Cryptocurrencies have become popular in the last few years. There are over 10,000 cryptocurrencies with the global crypto market capitalisation over $2 trillion.

A cryptocurrency, such as Bitcoin, Ethereum or Ripple is a form of digital asset. Buyers use money to buy cryptocurrency such as Bitcoin (or a part of Bitcoin) and can exchange it online for goods or services. For example, Tesla, Inc. purchased $1.5 billion worth of Bitcoin and announced earlier this year that they will accept it as payment on sale of
their vehicles (though they subsequently suspended its use due to environmental reasons).

A key question that arises for an IFRS reporting entity is how to account for cryptocurrency? We have seen that it is a highly volatile asset, for example, the chart below shows the volatility of Bitcoin. So, from an accounting point of view, is cryptocurrency treated as cash, a financial asset, inventory or an intangible asset? 

Price of Bitcoin (US Dollars)

Period of Chart: September 2014 to August 2021

Source: Yahoo Finance

 There is no specific IFRS that deals with cryptocurrency. The IFRS Interpretations Committee has concluded that a cryptocurrency does not meet the definition of cash or a financial asset, and IAS 2 Inventories is applicable when cryptocurrency is held for sale in the ordinary course of business. This would lead to its recognition at cost or fair value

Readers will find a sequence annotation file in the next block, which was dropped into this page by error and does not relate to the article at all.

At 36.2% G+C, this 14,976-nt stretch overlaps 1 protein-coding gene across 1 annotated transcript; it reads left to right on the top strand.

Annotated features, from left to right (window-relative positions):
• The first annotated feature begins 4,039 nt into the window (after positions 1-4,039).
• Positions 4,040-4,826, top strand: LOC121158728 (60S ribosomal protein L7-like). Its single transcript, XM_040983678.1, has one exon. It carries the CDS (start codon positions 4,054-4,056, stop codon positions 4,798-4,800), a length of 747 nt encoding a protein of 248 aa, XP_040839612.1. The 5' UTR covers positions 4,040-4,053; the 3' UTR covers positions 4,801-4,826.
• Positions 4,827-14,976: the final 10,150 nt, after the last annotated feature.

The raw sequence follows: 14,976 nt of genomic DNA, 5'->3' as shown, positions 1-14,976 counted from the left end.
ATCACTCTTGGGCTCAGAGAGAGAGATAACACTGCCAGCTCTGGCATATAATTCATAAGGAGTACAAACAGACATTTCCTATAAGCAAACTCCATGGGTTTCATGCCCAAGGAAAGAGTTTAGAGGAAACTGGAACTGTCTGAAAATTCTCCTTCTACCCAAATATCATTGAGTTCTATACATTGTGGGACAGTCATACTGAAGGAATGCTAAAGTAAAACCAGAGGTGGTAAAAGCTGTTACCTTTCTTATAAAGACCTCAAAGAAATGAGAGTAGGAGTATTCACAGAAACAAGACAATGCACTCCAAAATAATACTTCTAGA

less costs to sell, with fair value losses in profit or loss.

If cryptocurrency is a long-term holding (IAS 2 is not applicable), then IAS 38 Intangible Assets is the relevant Standard. This is because a cryptocurrency is an identifiable non-monetary asset without physical substance.

If IAS 38 is applied, the purchase of cryptocurrency is recognised at cost and subsequent measurement of the indefinite-lived intangible asset is at cost less accumulated impairment. Impairment losses can be subsequently reversed in IFRS. The alternative treatment in IAS 38 is to measure cryptocurrency at fair value if there is an active market, in which case the fair value movements are recognised in OCI. 

Given the volatility associated with cryptocurrency, it is important that the fair value is disclosed, even if the IAS 38 cost model is used. Determination of fair value is a challenge if there is no active market.